The Wireless Marketing Association (WMA), which launched in November and is backed by Orange, BT Cellnet and Vodafone, has unveiled its code of practice.
According to the WMA agenda, all mobile marketing must be permission-based, and all recipients must be provided with a simple opt-out option - the WMA's major concern is to avoid spamming.
The WMA's aim is to regulate the growing mobile marketing industry - which is the sending of commercial messages to mobile devices including personal digital assistants and mobile phones. The WMA is also stressing the need for the promoter's name to be clearly displayed in every communication.
Steve Wunker, the WMA's chairman, said: 'We believe that we've put the right and proper safeguards in place to make sure that wireless marketing isn't abused. It's a powerful tool that's set to take off on a massive scale and as an industry we take that potential seriously. After all, there are 40 million mobile phone users in Britain.'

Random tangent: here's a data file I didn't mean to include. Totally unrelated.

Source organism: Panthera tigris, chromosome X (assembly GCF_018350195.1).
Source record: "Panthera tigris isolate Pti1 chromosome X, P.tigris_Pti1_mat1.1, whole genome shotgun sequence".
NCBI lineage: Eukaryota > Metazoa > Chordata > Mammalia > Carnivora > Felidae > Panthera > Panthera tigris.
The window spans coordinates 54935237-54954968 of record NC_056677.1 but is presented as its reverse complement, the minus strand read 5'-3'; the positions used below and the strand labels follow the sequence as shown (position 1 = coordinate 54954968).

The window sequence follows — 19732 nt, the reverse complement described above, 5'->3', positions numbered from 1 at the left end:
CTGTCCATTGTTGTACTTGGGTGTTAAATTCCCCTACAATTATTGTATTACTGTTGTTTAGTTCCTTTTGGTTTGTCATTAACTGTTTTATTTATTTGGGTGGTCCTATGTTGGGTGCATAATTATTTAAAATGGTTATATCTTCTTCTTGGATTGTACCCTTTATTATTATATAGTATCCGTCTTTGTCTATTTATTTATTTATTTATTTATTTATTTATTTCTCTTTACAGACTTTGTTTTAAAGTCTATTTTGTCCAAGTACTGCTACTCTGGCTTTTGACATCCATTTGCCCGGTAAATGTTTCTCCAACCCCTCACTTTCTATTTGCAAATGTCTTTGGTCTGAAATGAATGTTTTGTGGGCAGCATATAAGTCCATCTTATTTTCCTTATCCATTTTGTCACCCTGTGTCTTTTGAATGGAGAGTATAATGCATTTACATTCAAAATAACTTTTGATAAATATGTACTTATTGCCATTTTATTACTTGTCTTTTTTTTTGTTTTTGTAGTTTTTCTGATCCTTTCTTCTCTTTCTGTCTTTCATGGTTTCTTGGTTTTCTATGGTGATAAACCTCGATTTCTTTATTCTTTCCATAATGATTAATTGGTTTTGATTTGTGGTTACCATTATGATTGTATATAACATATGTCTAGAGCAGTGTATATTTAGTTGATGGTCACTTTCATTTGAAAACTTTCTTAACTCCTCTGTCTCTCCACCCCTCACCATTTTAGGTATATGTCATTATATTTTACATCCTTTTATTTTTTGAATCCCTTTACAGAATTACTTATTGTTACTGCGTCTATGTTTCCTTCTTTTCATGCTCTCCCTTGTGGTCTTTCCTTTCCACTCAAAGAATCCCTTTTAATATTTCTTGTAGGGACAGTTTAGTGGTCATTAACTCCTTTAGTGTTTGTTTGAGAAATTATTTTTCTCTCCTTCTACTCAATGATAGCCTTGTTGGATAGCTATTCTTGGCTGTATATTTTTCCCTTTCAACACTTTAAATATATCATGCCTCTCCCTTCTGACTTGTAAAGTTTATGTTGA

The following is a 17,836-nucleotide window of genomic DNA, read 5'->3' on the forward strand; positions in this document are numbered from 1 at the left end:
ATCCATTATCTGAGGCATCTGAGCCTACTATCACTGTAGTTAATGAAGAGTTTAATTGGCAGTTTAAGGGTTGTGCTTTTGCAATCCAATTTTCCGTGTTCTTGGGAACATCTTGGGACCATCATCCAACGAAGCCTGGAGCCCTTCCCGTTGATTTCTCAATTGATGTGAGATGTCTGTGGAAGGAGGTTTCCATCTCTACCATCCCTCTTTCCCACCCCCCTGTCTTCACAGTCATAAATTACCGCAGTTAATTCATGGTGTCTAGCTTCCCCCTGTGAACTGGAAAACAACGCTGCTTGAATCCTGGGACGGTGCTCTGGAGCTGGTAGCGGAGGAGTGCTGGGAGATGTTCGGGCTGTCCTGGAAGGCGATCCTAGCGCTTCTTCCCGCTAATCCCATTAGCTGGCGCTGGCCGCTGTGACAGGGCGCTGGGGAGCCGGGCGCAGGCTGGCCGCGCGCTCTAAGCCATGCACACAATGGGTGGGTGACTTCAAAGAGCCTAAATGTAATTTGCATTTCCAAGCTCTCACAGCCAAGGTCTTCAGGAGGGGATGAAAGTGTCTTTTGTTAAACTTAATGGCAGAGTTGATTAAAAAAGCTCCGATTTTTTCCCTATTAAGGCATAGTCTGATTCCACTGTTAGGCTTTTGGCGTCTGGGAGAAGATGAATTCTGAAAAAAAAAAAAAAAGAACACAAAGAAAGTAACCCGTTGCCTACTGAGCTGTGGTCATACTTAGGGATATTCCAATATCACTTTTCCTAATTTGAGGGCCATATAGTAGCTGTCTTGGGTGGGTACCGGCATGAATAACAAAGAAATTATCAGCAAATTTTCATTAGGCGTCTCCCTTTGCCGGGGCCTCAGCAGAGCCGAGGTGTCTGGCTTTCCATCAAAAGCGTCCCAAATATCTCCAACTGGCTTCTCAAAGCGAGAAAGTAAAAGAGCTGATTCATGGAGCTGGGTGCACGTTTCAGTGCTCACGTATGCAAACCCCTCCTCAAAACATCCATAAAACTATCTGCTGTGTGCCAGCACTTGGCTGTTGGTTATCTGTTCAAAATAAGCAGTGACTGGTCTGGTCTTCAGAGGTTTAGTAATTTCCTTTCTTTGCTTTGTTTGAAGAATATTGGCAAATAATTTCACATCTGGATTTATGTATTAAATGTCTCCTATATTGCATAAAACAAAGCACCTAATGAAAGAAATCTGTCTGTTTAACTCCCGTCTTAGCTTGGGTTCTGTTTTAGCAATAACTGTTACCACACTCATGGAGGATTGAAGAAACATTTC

The code of practice was unveiled in the same week that the US-based Wireless Advertising Association (WAA) begins to make inroads into Europe. Despite industry speculation that the two bodies will be at loggerheads, members of both collectives maintain that their agendas are complementary.
Anne de Kerckhove, the managing director of the mobile marketing company 12snap and a member of both the WAA and WMA, said: 'If there are two agents pushing the same agenda, then fine. And if we find the two associations overlap too much over the coming months, then we might join forces.'